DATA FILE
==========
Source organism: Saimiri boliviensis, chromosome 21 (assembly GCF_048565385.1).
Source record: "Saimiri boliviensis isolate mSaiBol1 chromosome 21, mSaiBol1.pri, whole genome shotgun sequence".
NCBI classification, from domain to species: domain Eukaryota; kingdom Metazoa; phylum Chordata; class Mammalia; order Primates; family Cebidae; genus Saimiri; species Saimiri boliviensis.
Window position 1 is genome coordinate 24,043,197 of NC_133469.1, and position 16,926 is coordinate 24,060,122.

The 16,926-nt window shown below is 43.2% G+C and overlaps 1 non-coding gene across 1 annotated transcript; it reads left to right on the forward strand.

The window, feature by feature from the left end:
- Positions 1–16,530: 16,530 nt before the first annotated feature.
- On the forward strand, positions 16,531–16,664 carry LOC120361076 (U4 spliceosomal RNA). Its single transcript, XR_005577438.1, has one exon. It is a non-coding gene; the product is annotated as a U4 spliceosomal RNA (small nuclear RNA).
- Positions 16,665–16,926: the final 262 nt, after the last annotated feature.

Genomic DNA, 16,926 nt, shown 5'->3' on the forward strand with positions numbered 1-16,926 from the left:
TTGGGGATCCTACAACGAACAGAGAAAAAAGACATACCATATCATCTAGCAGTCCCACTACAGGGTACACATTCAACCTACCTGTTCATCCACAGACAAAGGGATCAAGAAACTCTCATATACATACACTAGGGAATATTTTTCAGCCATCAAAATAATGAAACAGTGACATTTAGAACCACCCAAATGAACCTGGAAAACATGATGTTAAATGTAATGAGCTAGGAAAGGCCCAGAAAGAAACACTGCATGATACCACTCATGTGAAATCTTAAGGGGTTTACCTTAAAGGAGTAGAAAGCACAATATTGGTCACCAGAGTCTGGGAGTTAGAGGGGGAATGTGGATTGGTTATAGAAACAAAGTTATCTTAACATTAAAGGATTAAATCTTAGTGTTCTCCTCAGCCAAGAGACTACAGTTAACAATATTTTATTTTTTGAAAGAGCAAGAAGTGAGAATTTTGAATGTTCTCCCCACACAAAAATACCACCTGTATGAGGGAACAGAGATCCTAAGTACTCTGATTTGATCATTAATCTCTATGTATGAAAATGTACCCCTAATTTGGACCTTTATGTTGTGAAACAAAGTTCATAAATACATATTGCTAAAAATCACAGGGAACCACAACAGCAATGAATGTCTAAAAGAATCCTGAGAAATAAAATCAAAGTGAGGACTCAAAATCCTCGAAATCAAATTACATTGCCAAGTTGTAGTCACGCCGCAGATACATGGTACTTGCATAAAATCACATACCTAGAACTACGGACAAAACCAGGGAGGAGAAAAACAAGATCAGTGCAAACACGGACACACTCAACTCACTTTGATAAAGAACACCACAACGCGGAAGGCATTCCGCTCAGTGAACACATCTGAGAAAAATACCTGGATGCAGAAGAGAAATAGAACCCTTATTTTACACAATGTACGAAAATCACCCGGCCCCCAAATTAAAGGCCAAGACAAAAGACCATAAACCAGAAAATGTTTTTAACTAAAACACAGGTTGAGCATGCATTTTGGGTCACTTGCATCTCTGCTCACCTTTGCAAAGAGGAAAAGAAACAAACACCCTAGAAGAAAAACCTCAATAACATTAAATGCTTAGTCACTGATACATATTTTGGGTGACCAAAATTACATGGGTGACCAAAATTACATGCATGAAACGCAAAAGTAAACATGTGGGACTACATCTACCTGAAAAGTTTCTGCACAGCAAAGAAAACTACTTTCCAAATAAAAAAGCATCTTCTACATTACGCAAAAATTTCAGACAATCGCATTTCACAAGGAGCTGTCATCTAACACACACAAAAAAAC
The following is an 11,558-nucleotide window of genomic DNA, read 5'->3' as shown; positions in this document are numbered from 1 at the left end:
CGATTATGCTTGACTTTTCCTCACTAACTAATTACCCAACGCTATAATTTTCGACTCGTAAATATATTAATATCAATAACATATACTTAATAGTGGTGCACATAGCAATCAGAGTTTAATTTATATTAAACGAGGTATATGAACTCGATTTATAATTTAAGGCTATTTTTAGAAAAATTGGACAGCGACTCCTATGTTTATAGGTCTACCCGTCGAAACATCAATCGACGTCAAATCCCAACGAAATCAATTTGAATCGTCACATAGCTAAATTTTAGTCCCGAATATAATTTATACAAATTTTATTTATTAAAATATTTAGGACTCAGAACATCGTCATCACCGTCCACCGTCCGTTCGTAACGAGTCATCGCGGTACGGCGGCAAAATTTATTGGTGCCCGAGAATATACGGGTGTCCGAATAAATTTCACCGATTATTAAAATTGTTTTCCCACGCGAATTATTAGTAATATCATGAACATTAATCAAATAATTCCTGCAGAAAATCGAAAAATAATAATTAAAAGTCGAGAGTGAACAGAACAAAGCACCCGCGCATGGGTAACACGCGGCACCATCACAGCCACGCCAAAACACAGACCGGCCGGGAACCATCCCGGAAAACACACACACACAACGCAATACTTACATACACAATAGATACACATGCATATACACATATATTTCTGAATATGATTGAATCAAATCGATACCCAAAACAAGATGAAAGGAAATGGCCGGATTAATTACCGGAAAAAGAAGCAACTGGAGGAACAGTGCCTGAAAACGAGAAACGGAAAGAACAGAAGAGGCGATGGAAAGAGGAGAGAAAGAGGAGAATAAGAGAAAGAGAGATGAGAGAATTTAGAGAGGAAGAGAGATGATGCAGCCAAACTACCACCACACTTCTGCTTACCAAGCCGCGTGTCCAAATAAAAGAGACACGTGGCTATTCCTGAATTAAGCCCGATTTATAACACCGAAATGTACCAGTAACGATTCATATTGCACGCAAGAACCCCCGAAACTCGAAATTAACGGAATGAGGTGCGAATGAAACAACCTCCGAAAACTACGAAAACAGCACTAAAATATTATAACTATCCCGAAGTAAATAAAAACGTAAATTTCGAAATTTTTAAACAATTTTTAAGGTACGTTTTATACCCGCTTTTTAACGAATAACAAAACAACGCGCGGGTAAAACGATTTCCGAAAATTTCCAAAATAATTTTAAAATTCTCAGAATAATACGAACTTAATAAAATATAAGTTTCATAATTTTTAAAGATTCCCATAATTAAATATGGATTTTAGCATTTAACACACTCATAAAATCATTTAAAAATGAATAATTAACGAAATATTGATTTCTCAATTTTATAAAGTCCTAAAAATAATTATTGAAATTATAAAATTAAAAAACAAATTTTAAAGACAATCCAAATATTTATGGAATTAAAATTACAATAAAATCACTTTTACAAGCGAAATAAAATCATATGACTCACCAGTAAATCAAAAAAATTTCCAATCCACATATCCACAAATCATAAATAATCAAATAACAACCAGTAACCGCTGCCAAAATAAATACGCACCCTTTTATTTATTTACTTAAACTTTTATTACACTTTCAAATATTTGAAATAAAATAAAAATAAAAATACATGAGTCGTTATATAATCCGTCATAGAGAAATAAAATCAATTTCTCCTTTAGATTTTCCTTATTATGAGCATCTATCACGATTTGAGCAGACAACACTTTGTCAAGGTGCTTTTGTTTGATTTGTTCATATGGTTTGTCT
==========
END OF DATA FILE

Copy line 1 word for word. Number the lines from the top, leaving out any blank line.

Source organism: Saimiri boliviensis, chromosome 21 (assembly GCF_048565385.1).